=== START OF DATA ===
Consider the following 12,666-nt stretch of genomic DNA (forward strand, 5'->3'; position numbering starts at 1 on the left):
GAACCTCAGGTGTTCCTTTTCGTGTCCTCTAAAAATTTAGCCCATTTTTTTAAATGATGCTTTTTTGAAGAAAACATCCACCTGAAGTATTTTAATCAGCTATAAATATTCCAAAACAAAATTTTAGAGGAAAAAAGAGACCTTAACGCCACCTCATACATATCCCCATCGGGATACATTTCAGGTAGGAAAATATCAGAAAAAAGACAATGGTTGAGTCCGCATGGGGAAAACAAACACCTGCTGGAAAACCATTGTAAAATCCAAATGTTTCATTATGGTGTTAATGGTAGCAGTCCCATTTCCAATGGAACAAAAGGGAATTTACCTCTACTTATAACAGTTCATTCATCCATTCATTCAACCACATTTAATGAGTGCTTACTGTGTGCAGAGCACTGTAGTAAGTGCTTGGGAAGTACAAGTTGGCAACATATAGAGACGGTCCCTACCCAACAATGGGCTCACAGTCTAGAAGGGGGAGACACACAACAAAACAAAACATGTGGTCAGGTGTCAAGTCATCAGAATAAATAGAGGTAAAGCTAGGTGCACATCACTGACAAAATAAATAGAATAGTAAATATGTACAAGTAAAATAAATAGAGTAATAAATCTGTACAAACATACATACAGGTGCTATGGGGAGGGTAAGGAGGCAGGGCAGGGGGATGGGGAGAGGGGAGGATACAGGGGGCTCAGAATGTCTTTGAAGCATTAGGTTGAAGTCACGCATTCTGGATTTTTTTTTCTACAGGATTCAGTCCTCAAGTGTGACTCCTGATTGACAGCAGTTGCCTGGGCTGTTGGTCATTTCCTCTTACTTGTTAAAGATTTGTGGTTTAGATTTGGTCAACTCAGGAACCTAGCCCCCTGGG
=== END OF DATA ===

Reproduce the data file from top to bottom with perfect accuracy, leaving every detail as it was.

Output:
Consider the following 12,666-nt stretch of genomic DNA (forward strand, 5'->3'; position numbering starts at 1 on the left):
GAACCTCAGGTGTTCCTTTTCGTGTCCTCTAAAAATTTAGCCCATTTTTTTAAATGATGCTTTTTTGAAGAAAACATCCACCTGAAGTATTTTAATCAGCTATAAATATTCCAAAACAAAATTTTAGAGGAAAAAAGAGACCTTAACGCCACCTCATACATATCCCCATCGGGATACATTTCAGGTAGGAAAATATCAGAAAAAAGACAATGGTTGAGTCCGCATGGGGAAAACAAACACCTGCTGGAAAACCATTGTAAAATCCAAATGTTTCATTATGGTGTTAATGGTAGCAGTCCCATTTCCAATGGAACAAAAGGGAATTTACCTCTACTTATAACAGTTCATTCATCCATTCATTCAACCACATTTAATGAGTGCTTACTGTGTGCAGAGCACTGTAGTAAGTGCTTGGGAAGTACAAGTTGGCAACATATAGAGACGGTCCCTACCCAACAATGGGCTCACAGTCTAGAAGGGGGAGACACACAACAAAACAAAACATGTGGTCAGGTGTCAAGTCATCAGAATAAATAGAGGTAAAGCTAGGTGCACATCACTGACAAAATAAATAGAATAGTAAATATGTACAAGTAAAATAAATAGAGTAATAAATCTGTACAAACATACATACAGGTGCTATGGGGAGGGTAAGGAGGCAGGGCAGGGGGATGGGGAGAGGGGAGGATACAGGGGGCTCAGAATGTCTTTGAAGCATTAGGTTGAAGTCACGCATTCTGGATTTTTTTTTCTACAGGATTCAGTCCTCAAGTGTGACTCCTGATTGACAGCAGTTGCCTGGGCTGTTGGTCATTTCCTCTTACTTGTTAAAGATTTGTGGTTTAGATTTGGTCAACTCAGGAACCTAGCCCCCTGGG